“How long?” Tamara asked.
“How long will it take for you to do your…thing?”
“There isn’t a set timeframe for this sort of thing, Tamara,” I took one of her hands in mine, and she let me.
“Most people believe that life and the soul are one and the same thing. This simply isn’t the case. Life ends when the human body shuts down completely. The soul is eternal. The soul doesn’t power the body. If that were the case, we’d all live forever.”
Tamara looked at her husband, hopeful. “So, you mean Steven’s soul is still here, with us?”
“His soul hasn’t released itself from the flesh yet, so yes, in some way, it is still with us.”
Tamara pulled her hand free of my grasp and rushed over to the table and caressed Steven’s face gently. “Honey? Steven? Are you still in there? Can you hear me? Give me a sign if you can hear me!”
I moved behind Tamara, placed my hands on her shoulders and whispered into her ear, “It doesn’t work that way. I’m sorry, it just doesn’t.”
She turned on her heels and was in my face suddenly, like an attack dog. Delicate hands balled into fists and pounding on my chest. “Then why are you just standing here? Why aren’t you doing what we paid you to do? Why aren’t you helping my Steven? I can’t bear to think of him trapped in there like that, helpless!”
Her energy spent, she folded herself into my chest and I held her.
“He isn’t trapped, Tamara. He’s in a transitional stage, like a caterpillar transforming into a butterfly. If you can imagine a spiritual chrysalis, enveloping his soul, molding and shaping his essence into what it needs to become in order to move on, that’s what’s happening now.”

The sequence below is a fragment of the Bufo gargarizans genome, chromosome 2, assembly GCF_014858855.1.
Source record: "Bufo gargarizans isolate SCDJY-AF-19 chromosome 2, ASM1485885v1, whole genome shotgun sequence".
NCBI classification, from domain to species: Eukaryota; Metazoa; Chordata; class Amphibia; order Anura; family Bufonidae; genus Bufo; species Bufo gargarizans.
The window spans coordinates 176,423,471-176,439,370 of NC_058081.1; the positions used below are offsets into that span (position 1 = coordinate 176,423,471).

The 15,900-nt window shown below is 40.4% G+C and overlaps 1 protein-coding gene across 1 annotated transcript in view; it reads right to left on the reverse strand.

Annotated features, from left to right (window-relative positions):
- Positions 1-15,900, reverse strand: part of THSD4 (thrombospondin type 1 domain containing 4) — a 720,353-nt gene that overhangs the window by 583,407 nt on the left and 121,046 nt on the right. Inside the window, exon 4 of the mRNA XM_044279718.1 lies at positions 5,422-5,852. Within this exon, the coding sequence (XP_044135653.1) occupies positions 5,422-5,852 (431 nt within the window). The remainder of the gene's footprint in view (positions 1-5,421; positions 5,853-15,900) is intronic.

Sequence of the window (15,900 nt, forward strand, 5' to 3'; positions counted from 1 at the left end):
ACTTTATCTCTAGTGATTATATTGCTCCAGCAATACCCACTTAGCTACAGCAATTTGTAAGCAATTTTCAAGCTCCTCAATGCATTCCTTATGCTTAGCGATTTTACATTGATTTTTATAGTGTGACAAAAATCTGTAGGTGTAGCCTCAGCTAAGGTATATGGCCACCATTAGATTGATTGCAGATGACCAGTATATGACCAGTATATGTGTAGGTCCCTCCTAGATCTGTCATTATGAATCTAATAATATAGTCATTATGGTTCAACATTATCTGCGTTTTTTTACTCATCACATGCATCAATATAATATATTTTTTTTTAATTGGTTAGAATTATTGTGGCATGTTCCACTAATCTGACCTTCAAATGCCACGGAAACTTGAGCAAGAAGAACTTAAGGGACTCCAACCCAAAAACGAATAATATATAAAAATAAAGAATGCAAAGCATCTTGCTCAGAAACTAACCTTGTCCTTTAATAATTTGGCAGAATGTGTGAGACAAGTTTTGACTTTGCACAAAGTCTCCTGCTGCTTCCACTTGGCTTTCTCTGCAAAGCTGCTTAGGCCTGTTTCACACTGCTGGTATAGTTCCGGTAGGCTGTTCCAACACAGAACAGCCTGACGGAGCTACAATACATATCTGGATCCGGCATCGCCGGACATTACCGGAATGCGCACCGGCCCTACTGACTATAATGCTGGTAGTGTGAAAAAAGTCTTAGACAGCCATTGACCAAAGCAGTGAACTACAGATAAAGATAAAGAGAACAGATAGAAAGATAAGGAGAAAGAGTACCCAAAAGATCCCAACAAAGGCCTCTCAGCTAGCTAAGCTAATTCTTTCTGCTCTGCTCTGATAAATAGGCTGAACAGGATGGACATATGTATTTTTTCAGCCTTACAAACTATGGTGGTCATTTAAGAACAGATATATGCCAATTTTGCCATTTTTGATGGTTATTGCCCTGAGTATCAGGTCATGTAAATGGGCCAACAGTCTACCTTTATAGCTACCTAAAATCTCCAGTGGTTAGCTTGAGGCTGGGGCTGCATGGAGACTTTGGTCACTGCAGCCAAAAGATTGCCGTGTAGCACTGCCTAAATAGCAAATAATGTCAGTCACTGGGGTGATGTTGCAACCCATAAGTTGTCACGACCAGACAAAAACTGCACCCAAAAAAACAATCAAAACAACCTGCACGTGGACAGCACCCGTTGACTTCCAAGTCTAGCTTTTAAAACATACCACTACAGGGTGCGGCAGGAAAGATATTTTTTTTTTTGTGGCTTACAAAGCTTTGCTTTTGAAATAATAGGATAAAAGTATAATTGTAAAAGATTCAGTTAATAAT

Tamara looked up at me, concerned. “Then shouldn’t you be getting to work now? Before it’s too late?”
“His soul isn’t ready.”
“But how do you know?”
I couldn’t stifle a slight chuckle. “I’ve been doing this for over ten years now. I just know.”
“And you’ve never been wrong? Never made a mistake? Not once?” Her concern was understandable but unjustified.
“Not once. When his soul is ready, when it reaches the stage just before it emerges in its new form, I’ll do what I’ve been paid to do.”
“You’ll eat his sin?” That question was the one thing that never varied in deliverance, from person to person, job to job, regardless of who said it. It always came out sounding the same. Part skepticism, part hope.
“Every drop of it.”
“And there’ll be no retribution?” she looked up at the ceiling but I understood her meaning.
“No retribution. He’ll move on to a better place and none of his sins will transfer to you.”
“And what about you? You take this all of this on yourself. What happens to you?”
“With all due respect, that’s none of your concern,” I expected an argument. None came.
“Well then,” Tamara straightened up and composed herself. “Can I interest you in a cup of tea?”
“Tea would be nice.”
She stared at me a long moment, no doubt trying to decipher what made me do what I did. Trying to puzzle out how I came into this profession. But she never asked. I think she knew I wouldn’t be very forthcoming anyway, so she simply shook her head slightly and moved to the kitchen to put the kettle on.
©2011 Rhyan Scorpio-Rhys